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Non-continuous integrals and discrete variables

skatenerd

Active member
Oct 3, 2012
114
Quantum Phys Homework:
I am given a function:
$$f(x)=\frac{1}{10}(10-x)^2\,;\,0\leq{x}\leq{10}$$
and
$$f(x)=0$$
for all other \(x\).
I need to find the average value of \(x\) where
$$\bar{x}=\frac{\int_{-\infty}^{\infty}x\,f(x)\,dx}{\int_{-\infty}^{\infty}f(x)\,dx}$$
I am not really even sure where to start with this. If the denominator is equal to zero for every value through the integral except for 0 to 10, would I just be able to change it (just the denominator) to
$$\int_{0}^{10}f(x)\,dx$$
I don't think the same would apply for the numerator, because the function is multiplied by \(x\), making it a different function, which is possibly still integratable from \(-\infty\) to \(\infty\).
But wait, there's more. Part (b) is asking to suppose that the variable \(x\) is discrete rather than continuous. Assume \(\Delta{x}=1\) so that \(x\) takes on only integral values 0, 1, 2, ..., 10. Then I need to compute \(\bar{x}\) again and compare to the first part.
So I think after doing part (a), I could maybe know how to attack part (b) if I knew what a discrete variable was...I've never taken a class that ever dealt with discrete variables so I am kind of in the dark here. Any guidance would be very appreciated.
 

Prove It

Well-known member
MHB Math Helper
Jan 26, 2012
1,404
Quantum Phys Homework:
I am given a function:
$$f(x)=\frac{1}{10}(10-x)^2\,;\,0\leq{x}\leq{10}$$
and
$$f(x)=0$$
for all other \(x\).
I need to find the average value of \(x\) where
$$\bar{x}=\frac{\int_{-\infty}^{\infty}x\,f(x)\,dx}{\int_{-\infty}^{\infty}f(x)\,dx}$$
I am not really even sure where to start with this. If the denominator is equal to zero for every value through the integral except for 0 to 10, would I just be able to change it (just the denominator) to
$$\int_{0}^{10}f(x)\,dx$$
I don't think the same would apply for the numerator, because the function is multiplied by \(x\), making it a different function, which is possibly still integratable from \(-\infty\) to \(\infty\).
But wait, there's more. Part (b) is asking to suppose that the variable \(x\) is discrete rather than continuous. Assume \(\Delta{x}=1\) so that \(x\) takes on only integral values 0, 1, 2, ..., 10. Then I need to compute \(\bar{x}\) again and compare to the first part.
So I think after doing part (a), I could maybe know how to attack part (b) if I knew what a discrete variable was...I've never taken a class that ever dealt with discrete variables so I am kind of in the dark here. Any guidance would be very appreciated.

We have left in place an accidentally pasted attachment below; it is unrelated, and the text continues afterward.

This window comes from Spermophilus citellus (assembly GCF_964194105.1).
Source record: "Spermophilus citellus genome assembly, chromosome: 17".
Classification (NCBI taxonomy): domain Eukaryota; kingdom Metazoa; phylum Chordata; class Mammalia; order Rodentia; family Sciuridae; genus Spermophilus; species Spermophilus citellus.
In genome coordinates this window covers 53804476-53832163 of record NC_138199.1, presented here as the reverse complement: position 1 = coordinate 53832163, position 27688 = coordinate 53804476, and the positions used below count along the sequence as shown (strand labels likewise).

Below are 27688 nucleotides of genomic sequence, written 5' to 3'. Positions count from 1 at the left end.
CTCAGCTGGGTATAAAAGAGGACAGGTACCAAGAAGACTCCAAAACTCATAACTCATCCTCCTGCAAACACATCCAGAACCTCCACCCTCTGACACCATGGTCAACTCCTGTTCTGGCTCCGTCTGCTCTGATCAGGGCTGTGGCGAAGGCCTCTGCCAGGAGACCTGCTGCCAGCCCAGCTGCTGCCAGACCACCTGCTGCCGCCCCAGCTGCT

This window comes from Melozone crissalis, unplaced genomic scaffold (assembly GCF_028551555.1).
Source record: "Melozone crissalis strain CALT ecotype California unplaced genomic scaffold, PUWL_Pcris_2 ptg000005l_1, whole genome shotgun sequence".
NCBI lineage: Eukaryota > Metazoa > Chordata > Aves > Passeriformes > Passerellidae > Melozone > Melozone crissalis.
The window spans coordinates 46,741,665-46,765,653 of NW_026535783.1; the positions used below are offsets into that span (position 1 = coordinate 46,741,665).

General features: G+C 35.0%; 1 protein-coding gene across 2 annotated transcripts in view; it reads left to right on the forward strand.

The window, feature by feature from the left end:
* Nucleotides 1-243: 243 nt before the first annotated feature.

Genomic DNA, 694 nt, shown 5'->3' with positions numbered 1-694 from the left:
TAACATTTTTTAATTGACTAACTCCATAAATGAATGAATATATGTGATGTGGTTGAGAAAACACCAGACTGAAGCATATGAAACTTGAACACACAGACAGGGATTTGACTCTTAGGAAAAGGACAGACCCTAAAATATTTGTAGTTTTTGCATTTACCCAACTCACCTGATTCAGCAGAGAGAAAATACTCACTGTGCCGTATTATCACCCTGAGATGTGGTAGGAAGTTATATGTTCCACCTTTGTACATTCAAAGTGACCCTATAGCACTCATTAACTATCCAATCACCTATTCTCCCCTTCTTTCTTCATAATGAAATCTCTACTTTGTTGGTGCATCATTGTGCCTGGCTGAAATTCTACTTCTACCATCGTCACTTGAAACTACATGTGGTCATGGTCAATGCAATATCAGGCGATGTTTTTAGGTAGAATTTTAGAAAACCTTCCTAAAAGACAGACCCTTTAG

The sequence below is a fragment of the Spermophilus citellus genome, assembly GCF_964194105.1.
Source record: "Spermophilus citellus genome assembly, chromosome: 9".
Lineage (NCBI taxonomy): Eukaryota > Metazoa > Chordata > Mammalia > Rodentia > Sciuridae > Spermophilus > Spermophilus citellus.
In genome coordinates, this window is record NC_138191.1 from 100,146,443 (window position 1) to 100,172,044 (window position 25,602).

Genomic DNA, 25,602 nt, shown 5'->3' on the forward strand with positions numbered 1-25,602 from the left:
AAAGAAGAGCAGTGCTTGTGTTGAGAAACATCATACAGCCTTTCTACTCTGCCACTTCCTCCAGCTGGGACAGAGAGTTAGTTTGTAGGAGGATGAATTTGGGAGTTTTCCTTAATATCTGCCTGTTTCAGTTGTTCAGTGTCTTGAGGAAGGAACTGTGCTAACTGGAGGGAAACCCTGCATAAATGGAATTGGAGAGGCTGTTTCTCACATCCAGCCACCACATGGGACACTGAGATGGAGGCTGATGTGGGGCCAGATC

First of all, [tex]\displaystyle \begin{align*} E(X) = \int_{-\infty}^{\infty}{x\,f(x)\,dx} \end{align*}[/tex], not [tex]\displaystyle \begin{align*} \frac{\int_{-\infty}^{\infty}{x\,f(x)\,dx}}{\int_{-\infty}^{\infty}{f(x)\,dx}} \end{align*}[/tex], and then since the integral will be 0 everywhere where the function is 0, this would be equal in this case to [tex]\displaystyle \begin{align*} \int_0^{10}{x\,f(x)\,dx} = \int_0^{10}{x\left[ \frac{1}{10}(10 - x)^2 \right] \, dx} \end{align*}[/tex].

Go from here.
 

skatenerd

Active member
Oct 3, 2012
114
I'm sorry, I don't know what \(E(X)\) means. And the problem clearly states that
$$\bar{x} = \frac{\int_{-\infty}^{\infty}xf(x)dx}{\int_{-\infty}^{\infty}f(x)dx}$$
so I don't think I can use what you just gave to go about solving it.
 
Last edited:

Prove It

Well-known member
MHB Math Helper
Jan 26, 2012
1,404
Yes you can, your f(x) is 0 everywhere other than between 0 to 10, and so must be [tex]\displaystyle \begin{align*} x f(x) \end{align*}[/tex].
 

Ackbach

Indicium Physicus
Staff member
Jan 26, 2012
4,197
First of all, [tex]\displaystyle \begin{align*} E(X) = \int_{-\infty}^{\infty}{x\,f(x)\,dx} \end{align*}[/tex], not [tex]\displaystyle \begin{align*} \frac{\int_{-\infty}^{\infty}{x\,f(x)\,dx}}{\int_{-\infty}^{\infty}{f(x)\,dx}} \end{align*}[/tex], and then since the integral will be 0 everywhere where the function is 0, this would be equal in this case to [tex]\displaystyle \begin{align*} \int_0^{10}{x\,f(x)\,dx} = \int_0^{10}{x\left[ \frac{1}{10}(10 - x)^2 \right] \, dx} \end{align*}[/tex].

Go from here.
I'm sorry, I don't know what \(E(X)\) means. And the problem clearly states that
$$\bar{x} = \frac{\int_{-\infty}^{\infty}xf(x)dx}{\int_{-\infty}^{\infty}f(x)dx}$$
so I don't think I can use what you just gave to go about solving it.
As $\displaystyle \int_{- \infty}^{ \infty}f(x) \, dx \not=1$, this distribution function must be normalized. Prove It would be correct if the function was already normalized, but since it is not (the integral in question is equal to $100/3$), you must normalize to find the expectation value of $x$.